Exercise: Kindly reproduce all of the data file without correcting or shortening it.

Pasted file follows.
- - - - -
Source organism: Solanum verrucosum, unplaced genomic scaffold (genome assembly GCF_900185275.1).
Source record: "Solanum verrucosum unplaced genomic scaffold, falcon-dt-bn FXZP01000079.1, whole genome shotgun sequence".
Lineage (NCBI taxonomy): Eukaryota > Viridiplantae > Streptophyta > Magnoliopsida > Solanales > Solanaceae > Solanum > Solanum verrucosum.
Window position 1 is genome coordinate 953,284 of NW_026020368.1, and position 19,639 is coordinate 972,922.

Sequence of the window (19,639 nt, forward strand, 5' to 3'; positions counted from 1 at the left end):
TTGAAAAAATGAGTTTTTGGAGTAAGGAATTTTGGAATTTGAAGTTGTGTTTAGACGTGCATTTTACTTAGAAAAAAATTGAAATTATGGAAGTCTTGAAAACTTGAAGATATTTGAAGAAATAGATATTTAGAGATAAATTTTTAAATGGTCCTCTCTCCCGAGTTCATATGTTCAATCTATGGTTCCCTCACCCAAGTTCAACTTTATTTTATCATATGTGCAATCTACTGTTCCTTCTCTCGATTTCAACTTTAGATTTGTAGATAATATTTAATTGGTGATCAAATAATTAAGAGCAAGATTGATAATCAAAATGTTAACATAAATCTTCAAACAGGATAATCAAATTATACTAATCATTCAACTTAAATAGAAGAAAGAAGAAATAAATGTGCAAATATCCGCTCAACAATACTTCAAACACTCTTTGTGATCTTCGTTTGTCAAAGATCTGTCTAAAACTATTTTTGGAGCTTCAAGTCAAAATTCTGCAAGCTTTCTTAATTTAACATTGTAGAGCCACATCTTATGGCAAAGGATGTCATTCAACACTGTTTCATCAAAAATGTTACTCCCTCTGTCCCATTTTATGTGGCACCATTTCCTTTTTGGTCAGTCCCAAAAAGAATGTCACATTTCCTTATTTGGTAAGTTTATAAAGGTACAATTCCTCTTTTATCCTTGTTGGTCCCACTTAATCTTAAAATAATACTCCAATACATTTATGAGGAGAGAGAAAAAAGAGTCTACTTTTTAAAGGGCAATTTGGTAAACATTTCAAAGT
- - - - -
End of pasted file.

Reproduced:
Source organism: Solanum verrucosum, unplaced genomic scaffold (genome assembly GCF_900185275.1).
Source record: "Solanum verrucosum unplaced genomic scaffold, falcon-dt-bn FXZP01000079.1, whole genome shotgun sequence".
Lineage (NCBI taxonomy): Eukaryota > Viridiplantae > Streptophyta > Magnoliopsida > Solanales > Solanaceae > Solanum > Solanum verrucosum.
Window position 1 is genome coordinate 953,284 of NW_026020368.1, and position 19,639 is coordinate 972,922.

Sequence of the window (19,639 nt, forward strand, 5' to 3'; positions counted from 1 at the left end):
TTGAAAAAATGAGTTTTTGGAGTAAGGAATTTTGGAATTTGAAGTTGTGTTTAGACGTGCATTTTACTTAGAAAAAAATTGAAATTATGGAAGTCTTGAAAACTTGAAGATATTTGAAGAAATAGATATTTAGAGATAAATTTTTAAATGGTCCTCTCTCCCGAGTTCATATGTTCAATCTATGGTTCCCTCACCCAAGTTCAACTTTATTTTATCATATGTGCAATCTACTGTTCCTTCTCTCGATTTCAACTTTAGATTTGTAGATAATATTTAATTGGTGATCAAATAATTAAGAGCAAGATTGATAATCAAAATGTTAACATAAATCTTCAAACAGGATAATCAAATTATACTAATCATTCAACTTAAATAGAAGAAAGAAGAAATAAATGTGCAAATATCCGCTCAACAATACTTCAAACACTCTTTGTGATCTTCGTTTGTCAAAGATCTGTCTAAAACTATTTTTGGAGCTTCAAGTCAAAATTCTGCAAGCTTTCTTAATTTAACATTGTAGAGCCACATCTTATGGCAAAGGATGTCATTCAACACTGTTTCATCAAAAATGTTACTCCCTCTGTCCCATTTTATGTGGCACCATTTCCTTTTTGGTCAGTCCCAAAAAGAATGTCACATTTCCTTATTTGGTAAGTTTATAAAGGTACAATTCCTCTTTTATCCTTGTTGGTCCCACTTAATCTTAAAATAATACTCCAATACATTTATGAGGAGAGAGAAAAAAGAGTCTACTTTTTAAAGGGCAATTTGGTAAACATTTCAAAGT